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Steam game Abstractism yanked from store over accusations of cryptocurrency mining

Steam game Abstractism yanked from store over accusations of cryptocurrency mining
  • Valve has booted the game and its developer from Steam.
  • The incident comes shortly after Valve recently announced it would open up Steam to a wider selection of games and allow "everything onto the Steam Store."

Abstractism, a simple, "relaxing" 2D game, has been yanked from Steam following accusations of secret cryptocurrency mining. The decision came after multiple players reported the indie game was consuming a significantly higher amount of processing power and voiced concerns that the game may have been engaging in cryptojacking.

YouTuber SidAlpha investigated the issue and expressed his concerns in a video over the weekend that the game was installing a cryptocurrency miner due to the significant spikes in CPU and GPU usage.

Suspicious behavior

Many players posted negative reviews along with screenshots showing the game was being recognized by their security software as a Trojan. The game was spotted dropping a "SteamService.exe" file into the game's directory that triggered the antivirus software warning for allowing "remote execution of commands."

SidAlpha also noted that the Steam Marketplace was also being populated with items from Abstractism that closely resembled rare items from other games for inflated prices such as a "Strange Professional Killstreak Australium Rocket Launcher”. An identical-looking item, along with the same image and description, is used in the game Team Fortress 2.

Abstractism developer Okalo Union responded to the outcry saying the heavy usage was due to “post-processing effects rendering” required by the graphics. However, many quickly pointed out that the game's simplistic design could not possibly have advanced graphics.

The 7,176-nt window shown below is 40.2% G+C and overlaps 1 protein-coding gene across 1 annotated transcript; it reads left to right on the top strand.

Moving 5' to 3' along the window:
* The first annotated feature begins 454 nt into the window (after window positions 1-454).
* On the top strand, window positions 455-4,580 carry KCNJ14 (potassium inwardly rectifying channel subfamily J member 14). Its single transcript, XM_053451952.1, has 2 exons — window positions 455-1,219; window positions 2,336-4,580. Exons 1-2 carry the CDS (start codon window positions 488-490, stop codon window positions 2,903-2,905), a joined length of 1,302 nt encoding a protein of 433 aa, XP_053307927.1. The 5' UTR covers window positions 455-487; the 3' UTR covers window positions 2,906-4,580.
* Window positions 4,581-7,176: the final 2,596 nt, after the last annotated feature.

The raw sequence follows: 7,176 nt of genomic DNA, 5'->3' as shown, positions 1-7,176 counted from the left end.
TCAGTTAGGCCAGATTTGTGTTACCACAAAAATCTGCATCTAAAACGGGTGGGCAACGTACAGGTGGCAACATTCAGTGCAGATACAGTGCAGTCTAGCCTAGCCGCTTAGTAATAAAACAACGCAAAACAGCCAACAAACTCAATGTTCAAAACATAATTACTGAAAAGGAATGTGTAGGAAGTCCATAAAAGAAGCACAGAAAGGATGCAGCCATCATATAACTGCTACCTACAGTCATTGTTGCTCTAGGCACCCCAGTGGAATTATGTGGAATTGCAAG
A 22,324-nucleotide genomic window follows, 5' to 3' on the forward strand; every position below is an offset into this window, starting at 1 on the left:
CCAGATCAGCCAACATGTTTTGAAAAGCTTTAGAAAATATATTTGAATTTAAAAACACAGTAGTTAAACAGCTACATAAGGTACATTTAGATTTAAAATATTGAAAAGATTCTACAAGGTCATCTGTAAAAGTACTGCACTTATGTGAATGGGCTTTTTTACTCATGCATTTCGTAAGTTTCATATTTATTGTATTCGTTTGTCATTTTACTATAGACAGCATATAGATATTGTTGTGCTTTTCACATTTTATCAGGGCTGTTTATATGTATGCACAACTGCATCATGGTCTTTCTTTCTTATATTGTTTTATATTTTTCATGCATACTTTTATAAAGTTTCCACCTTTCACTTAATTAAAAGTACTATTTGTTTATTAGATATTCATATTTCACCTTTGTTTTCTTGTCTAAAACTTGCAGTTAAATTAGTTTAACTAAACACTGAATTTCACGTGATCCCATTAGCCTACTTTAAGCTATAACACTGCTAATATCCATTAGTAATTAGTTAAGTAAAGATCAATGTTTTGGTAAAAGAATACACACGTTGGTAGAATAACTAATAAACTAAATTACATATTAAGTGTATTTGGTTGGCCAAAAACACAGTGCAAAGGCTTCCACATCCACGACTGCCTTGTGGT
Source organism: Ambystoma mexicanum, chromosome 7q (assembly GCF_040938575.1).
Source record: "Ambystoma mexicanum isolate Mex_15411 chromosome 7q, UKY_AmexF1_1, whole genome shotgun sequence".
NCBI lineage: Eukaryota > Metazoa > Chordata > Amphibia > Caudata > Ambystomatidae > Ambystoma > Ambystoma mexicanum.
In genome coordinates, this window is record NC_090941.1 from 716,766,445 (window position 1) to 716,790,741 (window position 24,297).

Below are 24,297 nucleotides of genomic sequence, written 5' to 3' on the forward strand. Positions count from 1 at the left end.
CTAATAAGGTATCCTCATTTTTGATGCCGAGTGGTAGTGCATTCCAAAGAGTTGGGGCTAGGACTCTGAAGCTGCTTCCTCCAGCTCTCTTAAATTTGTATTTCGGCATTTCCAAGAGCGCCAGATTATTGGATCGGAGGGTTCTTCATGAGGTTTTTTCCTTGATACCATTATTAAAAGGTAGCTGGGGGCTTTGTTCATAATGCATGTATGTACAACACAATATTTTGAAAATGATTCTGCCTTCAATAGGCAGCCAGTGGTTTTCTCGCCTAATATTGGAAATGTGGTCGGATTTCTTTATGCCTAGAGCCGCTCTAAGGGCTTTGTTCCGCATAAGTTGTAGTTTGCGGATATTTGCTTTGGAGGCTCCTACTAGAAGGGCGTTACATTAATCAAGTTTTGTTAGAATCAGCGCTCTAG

"When you see the very basic game in action, it's hard to believe that it could have any legitimate need to stretch the abilities of a typical gaming PC," security researcher Graham Cluley wrote on the Bitdefender blog.

Okalo Union pushed back against allegations saying its "Abstractism Launcher" and new "Inventory Service" feature were not Bitcoin miners or Monero miners, adding that the two resource-intensive resources were necessary to connect to Steam and control its drop mechanism. The developer claimed that its Inventory Service feature would reward players with "drops" for rare in-game items if they stayed on the game longer.

"Drop time is dynamic and increases after each drop (you need 15 minutes to receive the first drop, 30 minutes for the second drop, 60 minutes for the third drop and so on)," the developer wrote in an update. "You receive more rare items if your playtime is long ('60 minutes' item drops are better than '15 minutes' drops)."

Encouraging players to keep the running for longer periods of time could be potentially leveraged to give them more time to mine cryptocurrency.

Abstractism booted from Steam

Valve removed Abstractism from Steam on Monday and the developer has since been banned. Other Okalo Union games and the developer's publisher Dead.Team have also been booted as well. According to Steamspy, around 6000 users had downloaded the game.

"We have removed Abstractism and banned its developer from Steam for shipping unauthorized code, trolling, and scamming customers with deceptive in-game items," Valve said in a statement.

The incident comes shortly after Valve recently announced it would open up Steam to a wider selection of games and allow "everything onto the Steam Store, except for things that we decide are illegal or straight up trolling." The decision immediately prompted concerns over untrusted games that could harm players' systems, open users up to scams or allow for malicious software to sneak through.

It also comes amid a significant rise in illicit cryptomining and cryptojacking schemes across various platforms, techniques and sources. In recent months, cybercriminals have been pivoting from public-facing ransomware to quiet illicit cryptomining malware to make a quick buck.

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